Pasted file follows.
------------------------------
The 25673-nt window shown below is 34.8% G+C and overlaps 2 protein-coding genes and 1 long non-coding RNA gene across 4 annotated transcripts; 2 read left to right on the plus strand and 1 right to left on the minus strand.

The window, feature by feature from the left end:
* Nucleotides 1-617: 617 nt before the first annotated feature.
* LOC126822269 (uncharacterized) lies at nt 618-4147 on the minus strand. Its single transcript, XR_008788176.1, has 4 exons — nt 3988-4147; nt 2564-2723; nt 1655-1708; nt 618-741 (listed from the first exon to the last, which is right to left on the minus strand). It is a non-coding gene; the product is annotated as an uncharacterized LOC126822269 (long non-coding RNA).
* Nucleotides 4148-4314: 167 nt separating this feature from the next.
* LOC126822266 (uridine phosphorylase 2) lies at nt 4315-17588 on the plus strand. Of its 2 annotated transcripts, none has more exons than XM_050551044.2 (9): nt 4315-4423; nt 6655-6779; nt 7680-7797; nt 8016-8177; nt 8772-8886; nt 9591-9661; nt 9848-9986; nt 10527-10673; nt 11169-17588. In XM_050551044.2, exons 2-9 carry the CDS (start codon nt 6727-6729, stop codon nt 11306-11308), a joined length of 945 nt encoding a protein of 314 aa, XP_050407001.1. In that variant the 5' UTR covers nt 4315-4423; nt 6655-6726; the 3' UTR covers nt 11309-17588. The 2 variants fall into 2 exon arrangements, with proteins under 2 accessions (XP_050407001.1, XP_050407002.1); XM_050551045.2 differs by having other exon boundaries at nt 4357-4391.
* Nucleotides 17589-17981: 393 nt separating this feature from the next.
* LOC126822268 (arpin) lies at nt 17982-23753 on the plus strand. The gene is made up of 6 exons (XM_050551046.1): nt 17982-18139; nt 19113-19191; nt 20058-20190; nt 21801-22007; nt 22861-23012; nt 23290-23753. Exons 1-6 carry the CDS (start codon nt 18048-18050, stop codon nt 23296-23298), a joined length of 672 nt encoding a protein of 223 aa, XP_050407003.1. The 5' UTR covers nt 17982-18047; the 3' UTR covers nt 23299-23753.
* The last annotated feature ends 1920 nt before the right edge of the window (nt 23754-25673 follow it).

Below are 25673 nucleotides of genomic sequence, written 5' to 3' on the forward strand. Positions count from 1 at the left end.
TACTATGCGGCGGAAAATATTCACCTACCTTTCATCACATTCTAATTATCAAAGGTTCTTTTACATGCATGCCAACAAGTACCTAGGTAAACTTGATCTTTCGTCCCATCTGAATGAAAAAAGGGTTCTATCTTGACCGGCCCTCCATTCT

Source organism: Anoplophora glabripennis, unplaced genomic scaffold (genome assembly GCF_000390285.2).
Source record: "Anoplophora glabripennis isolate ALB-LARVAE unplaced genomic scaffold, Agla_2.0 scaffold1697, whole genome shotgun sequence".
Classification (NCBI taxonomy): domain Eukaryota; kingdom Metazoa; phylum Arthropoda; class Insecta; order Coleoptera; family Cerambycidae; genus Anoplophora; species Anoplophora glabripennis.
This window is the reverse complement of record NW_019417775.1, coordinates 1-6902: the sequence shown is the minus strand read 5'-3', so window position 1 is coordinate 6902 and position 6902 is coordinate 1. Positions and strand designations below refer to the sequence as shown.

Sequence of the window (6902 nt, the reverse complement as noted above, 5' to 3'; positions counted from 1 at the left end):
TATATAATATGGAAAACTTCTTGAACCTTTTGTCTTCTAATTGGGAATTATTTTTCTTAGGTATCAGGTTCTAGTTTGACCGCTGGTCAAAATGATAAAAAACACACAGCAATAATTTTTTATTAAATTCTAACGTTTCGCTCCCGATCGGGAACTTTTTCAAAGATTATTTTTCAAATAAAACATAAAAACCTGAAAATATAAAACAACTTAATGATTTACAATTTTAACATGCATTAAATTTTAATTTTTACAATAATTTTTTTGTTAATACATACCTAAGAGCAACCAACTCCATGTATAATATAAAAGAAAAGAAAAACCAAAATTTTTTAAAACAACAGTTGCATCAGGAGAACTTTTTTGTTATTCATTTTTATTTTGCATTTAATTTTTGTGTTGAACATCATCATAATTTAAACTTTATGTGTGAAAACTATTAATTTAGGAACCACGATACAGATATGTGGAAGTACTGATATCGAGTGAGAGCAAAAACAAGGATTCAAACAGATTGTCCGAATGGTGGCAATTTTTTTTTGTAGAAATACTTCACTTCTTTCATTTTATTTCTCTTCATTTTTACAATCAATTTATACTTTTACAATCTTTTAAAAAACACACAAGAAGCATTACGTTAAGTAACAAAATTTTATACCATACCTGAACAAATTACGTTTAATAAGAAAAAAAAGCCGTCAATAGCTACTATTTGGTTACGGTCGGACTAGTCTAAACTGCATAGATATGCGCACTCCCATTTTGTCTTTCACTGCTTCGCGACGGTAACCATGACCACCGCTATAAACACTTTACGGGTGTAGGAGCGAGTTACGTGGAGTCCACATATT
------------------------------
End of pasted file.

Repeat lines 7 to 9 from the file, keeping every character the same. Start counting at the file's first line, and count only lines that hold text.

* Nucleotides 17589-17981: 393 nt separating this feature from the next.
* LOC126822268 (arpin) lies at nt 17982-23753 on the plus strand. The gene is made up of 6 exons (XM_050551046.1): nt 17982-18139; nt 19113-19191; nt 20058-20190; nt 21801-22007; nt 22861-23012; nt 23290-23753. Exons 1-6 carry the CDS (start codon nt 18048-18050, stop codon nt 23296-23298), a joined length of 672 nt encoding a protein of 223 aa, XP_050407003.1. The 5' UTR covers nt 17982-18047; the 3' UTR covers nt 23299-23753.
* The last annotated feature ends 1920 nt before the right edge of the window (nt 23754-25673 follow it).